The Kenwood TS-570S comes with a warning against using the internal antenna tuner for antennas with SWR > 3, even though it may tune (e.g. at SWR 3.5 or 4).


It says the transceiver or antenna may be damaged. What specific damage might occur, and under what circumstances?

Second, if the radio can handle an SWR of up to 3 without a tuner (what I've heard), what's the point of having an internal tuner if it shouldn't be used with SWR > 3?

I am using 50 ft of RG-8X coax to feed an EFHW-1080-2k antenna. This antenna typically doesn't require a tuner, but the higher SWR is due to a horizontally bent configuration conforming to the limits of my outdoor space.

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    $\begingroup$ Hello Edward, and welcome to ham.stackexchange.com! $\endgroup$
    – rclocher3
    Commented Jan 8, 2021 at 1:10

1 Answer 1


First, even if the radio won't be damaged by 3:1 SWR, it will certainly have to cut back the output power, perhaps to 1/10 of full power. So the tuner will be what allows it to function correctly even with a modest SWR antenna.

The problem with operating a tuner with high SWR is that for some antenna impedances, typically the Low R High C of a short whip, it will generate very high Q solutions that result in very high circulating currents. These can overheat the inductors. Even if the tuner is not intended to tune a short whip, and won't have enough series inductance to do it at low frequencies like 3.5 MHz, at a higher frequency like 14 MHz there might be accidental tuning solutions that do seem to work and provide a good match.

For example (without pulling out my calculator) - if the antenna is 3:1, being about 20-j100 Ohms, this can be tuned to resonance by an inductor of about 1+j100 Ohms, and the inductor loss will be a small fraction of the total power.

But if the antenna is 1-j200 Ohms, the tuner might manage to match this using all its inductors, say 3+j300 Ohms, and then some parallel capacitance to bring it back near to 50 Ohms. In this case you can see the tuner will absorb 75% of the transmitter power, which is not ok.

And the examples above could happen to the same tuner, at different frequencies, depending on the antenna. The tuner doesn't measure the antenna impedance, it just searches for low SWR.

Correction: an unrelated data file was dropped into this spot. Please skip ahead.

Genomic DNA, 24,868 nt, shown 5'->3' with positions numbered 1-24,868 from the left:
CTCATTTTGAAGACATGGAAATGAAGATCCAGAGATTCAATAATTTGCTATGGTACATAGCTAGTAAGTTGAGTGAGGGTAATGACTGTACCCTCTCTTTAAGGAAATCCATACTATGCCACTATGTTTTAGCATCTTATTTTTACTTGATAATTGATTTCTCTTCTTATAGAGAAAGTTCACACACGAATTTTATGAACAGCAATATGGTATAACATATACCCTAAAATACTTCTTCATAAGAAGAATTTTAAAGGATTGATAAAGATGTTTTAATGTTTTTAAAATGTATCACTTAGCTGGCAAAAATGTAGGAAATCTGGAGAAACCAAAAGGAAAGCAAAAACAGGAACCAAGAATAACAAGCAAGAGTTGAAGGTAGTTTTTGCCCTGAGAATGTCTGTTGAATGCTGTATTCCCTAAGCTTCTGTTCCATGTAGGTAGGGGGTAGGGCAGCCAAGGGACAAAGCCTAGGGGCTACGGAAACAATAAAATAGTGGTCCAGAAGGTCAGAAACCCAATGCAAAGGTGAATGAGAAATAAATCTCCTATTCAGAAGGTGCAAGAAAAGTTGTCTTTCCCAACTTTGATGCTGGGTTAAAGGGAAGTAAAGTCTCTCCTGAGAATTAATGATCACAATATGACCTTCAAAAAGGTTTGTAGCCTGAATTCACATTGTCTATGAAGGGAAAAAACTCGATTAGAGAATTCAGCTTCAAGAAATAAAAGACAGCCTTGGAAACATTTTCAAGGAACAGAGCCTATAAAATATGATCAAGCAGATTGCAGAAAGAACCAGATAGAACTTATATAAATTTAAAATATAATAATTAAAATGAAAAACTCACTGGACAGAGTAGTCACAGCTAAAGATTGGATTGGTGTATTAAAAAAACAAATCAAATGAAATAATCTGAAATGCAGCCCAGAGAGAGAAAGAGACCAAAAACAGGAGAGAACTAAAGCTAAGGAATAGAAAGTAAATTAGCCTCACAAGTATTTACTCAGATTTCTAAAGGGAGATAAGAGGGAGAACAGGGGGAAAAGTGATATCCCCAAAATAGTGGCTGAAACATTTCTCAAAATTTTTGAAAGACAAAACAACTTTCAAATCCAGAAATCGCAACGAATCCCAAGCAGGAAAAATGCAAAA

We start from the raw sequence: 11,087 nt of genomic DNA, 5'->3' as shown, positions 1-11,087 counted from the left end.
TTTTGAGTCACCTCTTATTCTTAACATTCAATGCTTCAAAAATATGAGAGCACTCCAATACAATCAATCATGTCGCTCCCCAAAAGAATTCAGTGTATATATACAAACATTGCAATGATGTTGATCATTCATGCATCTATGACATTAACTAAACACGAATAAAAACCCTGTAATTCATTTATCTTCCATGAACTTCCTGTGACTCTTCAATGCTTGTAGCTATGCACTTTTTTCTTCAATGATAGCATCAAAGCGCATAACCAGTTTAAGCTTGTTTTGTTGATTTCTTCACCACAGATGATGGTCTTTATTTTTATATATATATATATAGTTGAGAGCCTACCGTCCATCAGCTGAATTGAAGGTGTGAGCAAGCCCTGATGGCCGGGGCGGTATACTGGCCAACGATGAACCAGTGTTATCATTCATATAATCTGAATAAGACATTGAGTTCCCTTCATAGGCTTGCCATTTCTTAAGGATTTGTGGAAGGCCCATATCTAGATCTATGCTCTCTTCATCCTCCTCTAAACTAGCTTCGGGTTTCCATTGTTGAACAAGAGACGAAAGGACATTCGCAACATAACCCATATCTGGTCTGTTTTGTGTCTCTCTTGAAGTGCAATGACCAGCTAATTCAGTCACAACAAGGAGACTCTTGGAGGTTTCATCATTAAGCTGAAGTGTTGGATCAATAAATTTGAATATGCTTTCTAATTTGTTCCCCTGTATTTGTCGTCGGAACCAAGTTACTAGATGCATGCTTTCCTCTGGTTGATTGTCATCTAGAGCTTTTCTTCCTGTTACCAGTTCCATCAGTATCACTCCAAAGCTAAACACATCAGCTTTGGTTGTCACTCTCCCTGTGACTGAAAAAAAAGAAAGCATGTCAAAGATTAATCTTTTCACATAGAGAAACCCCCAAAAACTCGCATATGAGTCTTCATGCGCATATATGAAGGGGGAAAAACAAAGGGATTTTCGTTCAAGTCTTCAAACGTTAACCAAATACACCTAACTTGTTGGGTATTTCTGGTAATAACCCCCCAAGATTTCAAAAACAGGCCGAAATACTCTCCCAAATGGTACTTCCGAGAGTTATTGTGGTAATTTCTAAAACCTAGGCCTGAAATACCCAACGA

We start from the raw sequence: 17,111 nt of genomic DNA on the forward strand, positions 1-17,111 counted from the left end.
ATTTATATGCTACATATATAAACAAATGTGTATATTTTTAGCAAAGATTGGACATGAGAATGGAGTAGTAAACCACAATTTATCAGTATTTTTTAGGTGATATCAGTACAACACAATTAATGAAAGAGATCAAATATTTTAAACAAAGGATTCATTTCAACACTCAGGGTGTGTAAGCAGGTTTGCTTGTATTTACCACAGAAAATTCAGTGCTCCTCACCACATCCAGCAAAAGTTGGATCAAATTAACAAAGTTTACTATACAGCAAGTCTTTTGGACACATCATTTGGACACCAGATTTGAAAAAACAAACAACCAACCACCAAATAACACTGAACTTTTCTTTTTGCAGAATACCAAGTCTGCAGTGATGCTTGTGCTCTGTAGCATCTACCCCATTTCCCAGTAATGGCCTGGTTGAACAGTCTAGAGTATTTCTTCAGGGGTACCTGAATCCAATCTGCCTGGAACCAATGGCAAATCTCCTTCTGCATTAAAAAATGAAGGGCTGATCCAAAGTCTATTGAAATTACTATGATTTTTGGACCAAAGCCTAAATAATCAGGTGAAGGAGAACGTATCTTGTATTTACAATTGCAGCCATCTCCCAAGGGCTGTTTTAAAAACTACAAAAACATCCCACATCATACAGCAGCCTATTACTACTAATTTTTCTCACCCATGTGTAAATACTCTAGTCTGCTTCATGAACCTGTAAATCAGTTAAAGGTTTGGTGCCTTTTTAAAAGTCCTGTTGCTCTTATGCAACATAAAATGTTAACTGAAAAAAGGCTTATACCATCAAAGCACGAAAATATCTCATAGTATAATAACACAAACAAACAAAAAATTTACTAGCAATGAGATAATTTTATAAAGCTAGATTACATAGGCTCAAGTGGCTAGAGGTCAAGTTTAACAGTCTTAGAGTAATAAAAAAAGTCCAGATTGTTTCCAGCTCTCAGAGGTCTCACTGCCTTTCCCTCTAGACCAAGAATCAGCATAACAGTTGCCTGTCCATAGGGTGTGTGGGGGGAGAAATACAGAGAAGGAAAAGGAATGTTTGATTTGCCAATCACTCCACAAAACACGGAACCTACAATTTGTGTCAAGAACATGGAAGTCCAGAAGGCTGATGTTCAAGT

A clue that the tuner is overloaded is that the SWR will climb up while you are transmitting, as the inductor heats up and changes shape.

Finally - the antenna you link to (seems too good to be true, for a simple wire antenna) says it shouldn't require a tuner, but the SWR might go up to 2:1 in places. This are exactly what the rig's built-in tuner is designed for.

  • $\begingroup$ Nice, a very helpful answer. For "why the internal tuner", it sounds like you're saying that it allows more power to be radiated than without, because the transmitter doesn't need to cut back its power to prevent damage. That's really good to know! As for damage, it sounds like you're saying it depends on impedance mismatch more, which SWR doesn't measure directly. Last, it sounds like you're saying that if any damage were to happen to the tuner, it would likely manifest as a transceiver SWR reading > 1:1 while the tuner is enabled. Does that all sound right? $\endgroup$ Commented Jan 7, 2021 at 20:49
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    $\begingroup$ Yes, mostly. Impedance mismatch is measured by SWR, what I didn't say was that my second example is an SWR of 60:1. As for damage - the inductors will take several seconds to heat up and be damaged with just 100 Watts, so you can watch and see the SWR climbing. If this happens they might overheat and be damaged. You can't tell if they have been damaged like this, just if they are heating up, and some heat is normal. At some point they'll burn out or damage the PCB. This is not the only way the tuner could be damaged, better to check SWR and don't force the transceiver to tune > 3:1. $\endgroup$
    – tomnexus
    Commented Jan 7, 2021 at 20:59

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